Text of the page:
To start, the County connected with One Planet Solar based in Terre Haute, Indiana. The company led a lunch-and-learn on solar basics so the County could make informed decisions about how many panels to plan for and how much power they could expect. In the end, the project called for a design grid-tie system using in-phase micro-inverters and fifty 290-watt solar panels that have a 25-year warranty. Since the Vigo County Solid Waste Management District is a nonprofit, they were not able to take advantage of most of Indiana’s incentives, such as the 30% Business Energy Investment Tax Credit at the time of the building’s construction.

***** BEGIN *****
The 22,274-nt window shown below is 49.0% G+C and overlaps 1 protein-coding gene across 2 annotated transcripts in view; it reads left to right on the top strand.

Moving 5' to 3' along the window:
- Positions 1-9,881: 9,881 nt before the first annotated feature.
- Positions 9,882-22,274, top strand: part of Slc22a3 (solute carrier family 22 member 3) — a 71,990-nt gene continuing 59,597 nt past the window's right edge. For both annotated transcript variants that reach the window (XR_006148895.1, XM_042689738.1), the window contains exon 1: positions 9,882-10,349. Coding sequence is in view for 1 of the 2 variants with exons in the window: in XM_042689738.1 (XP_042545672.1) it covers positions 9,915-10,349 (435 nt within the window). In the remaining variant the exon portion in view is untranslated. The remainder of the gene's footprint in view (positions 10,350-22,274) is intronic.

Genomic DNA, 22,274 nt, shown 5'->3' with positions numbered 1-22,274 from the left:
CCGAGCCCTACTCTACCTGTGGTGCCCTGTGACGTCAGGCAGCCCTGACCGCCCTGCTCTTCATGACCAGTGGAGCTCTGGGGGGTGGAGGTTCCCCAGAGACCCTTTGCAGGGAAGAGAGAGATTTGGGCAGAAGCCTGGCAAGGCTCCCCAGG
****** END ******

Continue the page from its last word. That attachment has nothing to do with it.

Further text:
The 2,400 square-foot pole barn style building was designed in-house, and includes two offices, a conference room, a bathroom, a kitchen, and workspace. Due to spacing restrictions on the project’s land, the building is oriented east-west, as opposed to the preferred north-south for roof-top solar installations. The design minimized electrical load by incorporating radiant heating in the floor and eliminating all duct work. To increase resilience, the team added two solar-powered generators for use by government buildings and powering the Vigo County Solid Waste Management District’s critical load until utility services are restored.